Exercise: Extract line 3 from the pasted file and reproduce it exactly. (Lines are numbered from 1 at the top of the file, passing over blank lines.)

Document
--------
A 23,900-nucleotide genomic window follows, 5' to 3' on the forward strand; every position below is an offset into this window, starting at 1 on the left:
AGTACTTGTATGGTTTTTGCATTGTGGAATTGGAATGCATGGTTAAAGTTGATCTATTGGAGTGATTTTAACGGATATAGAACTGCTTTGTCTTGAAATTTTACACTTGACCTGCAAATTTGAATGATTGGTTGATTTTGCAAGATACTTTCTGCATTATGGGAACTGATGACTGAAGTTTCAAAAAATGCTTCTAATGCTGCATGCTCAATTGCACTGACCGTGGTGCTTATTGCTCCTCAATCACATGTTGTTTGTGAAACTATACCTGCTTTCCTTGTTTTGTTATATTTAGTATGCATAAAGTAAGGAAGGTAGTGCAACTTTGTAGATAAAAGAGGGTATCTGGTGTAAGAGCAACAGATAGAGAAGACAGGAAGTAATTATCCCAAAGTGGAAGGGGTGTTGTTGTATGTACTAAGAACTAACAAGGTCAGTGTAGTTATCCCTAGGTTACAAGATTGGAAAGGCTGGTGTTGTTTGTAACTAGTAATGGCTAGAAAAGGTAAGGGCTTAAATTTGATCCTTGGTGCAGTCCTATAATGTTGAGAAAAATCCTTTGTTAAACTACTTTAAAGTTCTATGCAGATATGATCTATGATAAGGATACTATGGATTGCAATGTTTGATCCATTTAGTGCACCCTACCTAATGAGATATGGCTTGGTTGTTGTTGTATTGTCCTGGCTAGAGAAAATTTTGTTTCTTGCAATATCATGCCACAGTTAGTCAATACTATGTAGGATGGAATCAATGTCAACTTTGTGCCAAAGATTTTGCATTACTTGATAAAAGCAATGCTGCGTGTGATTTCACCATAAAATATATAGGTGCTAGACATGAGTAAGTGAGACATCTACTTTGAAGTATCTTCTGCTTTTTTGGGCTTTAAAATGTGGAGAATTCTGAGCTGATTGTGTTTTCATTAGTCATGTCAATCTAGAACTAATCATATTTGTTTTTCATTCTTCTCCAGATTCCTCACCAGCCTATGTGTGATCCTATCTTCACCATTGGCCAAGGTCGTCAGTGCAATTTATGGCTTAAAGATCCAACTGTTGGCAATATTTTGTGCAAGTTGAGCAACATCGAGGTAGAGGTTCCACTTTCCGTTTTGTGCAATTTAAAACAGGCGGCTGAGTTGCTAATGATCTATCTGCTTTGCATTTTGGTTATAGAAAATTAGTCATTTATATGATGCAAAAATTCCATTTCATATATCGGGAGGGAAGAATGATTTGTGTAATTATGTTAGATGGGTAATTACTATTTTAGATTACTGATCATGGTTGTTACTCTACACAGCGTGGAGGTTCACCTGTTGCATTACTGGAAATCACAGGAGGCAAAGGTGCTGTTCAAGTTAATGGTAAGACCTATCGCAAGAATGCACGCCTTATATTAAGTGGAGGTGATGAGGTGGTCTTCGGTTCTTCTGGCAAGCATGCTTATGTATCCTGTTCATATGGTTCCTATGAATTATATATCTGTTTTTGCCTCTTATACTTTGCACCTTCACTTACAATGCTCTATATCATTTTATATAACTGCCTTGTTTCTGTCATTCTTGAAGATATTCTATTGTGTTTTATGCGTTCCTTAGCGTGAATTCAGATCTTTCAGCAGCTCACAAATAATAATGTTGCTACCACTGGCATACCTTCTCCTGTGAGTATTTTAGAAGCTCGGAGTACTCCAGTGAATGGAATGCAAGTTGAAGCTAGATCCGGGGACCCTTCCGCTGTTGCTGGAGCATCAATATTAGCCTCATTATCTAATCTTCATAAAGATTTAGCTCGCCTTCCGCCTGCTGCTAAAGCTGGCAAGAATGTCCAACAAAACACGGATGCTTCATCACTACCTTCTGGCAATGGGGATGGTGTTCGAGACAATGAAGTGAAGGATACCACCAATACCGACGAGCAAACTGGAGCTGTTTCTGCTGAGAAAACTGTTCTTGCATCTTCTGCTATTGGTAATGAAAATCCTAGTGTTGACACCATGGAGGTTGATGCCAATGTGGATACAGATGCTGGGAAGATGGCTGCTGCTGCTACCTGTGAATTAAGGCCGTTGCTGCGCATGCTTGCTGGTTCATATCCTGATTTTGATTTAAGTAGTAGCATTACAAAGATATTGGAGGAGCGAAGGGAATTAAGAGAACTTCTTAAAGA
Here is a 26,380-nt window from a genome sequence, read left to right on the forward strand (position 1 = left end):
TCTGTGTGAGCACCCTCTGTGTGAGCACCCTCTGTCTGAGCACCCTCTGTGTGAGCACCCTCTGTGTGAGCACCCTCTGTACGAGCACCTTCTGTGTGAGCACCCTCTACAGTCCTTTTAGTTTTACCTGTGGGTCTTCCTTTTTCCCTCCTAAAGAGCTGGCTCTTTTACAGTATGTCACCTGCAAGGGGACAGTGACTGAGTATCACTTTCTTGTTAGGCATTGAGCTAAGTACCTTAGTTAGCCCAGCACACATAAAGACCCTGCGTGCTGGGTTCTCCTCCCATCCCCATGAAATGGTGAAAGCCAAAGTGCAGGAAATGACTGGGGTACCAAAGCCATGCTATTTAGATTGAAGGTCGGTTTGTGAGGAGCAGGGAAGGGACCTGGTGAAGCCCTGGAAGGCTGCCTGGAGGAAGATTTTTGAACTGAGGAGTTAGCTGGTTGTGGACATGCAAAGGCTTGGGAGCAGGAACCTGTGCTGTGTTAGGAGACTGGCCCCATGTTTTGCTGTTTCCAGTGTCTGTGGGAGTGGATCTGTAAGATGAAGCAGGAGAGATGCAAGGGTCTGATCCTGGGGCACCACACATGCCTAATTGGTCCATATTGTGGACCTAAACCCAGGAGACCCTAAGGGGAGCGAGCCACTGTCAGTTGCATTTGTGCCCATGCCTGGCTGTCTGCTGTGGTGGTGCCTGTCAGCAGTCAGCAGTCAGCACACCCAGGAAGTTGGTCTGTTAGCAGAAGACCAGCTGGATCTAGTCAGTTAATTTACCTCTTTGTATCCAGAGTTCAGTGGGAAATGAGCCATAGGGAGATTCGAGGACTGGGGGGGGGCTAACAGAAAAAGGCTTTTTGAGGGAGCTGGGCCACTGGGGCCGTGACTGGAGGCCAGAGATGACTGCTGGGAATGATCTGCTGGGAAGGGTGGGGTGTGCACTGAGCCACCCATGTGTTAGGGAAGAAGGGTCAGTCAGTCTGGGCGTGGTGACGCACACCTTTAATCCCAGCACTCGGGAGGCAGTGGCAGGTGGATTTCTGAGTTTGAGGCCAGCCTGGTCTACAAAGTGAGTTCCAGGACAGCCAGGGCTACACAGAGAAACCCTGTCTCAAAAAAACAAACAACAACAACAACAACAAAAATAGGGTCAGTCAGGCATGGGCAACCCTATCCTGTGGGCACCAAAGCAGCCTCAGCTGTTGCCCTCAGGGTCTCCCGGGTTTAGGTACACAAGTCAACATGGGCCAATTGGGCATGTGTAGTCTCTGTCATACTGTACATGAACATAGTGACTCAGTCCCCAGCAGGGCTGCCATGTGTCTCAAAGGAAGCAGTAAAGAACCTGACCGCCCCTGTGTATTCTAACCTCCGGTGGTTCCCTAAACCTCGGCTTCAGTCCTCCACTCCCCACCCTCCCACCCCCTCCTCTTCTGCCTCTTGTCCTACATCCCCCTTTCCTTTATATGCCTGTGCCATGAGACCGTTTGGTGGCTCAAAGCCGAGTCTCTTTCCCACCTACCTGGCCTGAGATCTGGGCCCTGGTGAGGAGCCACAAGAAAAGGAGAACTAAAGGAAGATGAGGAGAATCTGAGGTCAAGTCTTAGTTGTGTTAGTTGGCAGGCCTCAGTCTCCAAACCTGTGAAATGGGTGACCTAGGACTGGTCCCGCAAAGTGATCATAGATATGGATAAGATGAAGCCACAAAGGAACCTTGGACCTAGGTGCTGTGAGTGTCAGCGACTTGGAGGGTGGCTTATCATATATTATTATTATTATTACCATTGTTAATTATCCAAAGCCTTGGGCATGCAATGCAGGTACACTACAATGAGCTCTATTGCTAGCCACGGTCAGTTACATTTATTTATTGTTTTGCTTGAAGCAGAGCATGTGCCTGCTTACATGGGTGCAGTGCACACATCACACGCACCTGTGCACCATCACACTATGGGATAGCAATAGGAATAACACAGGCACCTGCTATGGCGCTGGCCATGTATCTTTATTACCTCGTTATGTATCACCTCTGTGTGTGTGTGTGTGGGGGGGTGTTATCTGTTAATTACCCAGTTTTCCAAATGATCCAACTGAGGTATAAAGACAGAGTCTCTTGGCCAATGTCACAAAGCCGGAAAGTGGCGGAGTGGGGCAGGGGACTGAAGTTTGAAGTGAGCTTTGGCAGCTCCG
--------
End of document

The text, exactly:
Here is a 26,380-nt window from a genome sequence, read left to right on the forward strand (position 1 = left end):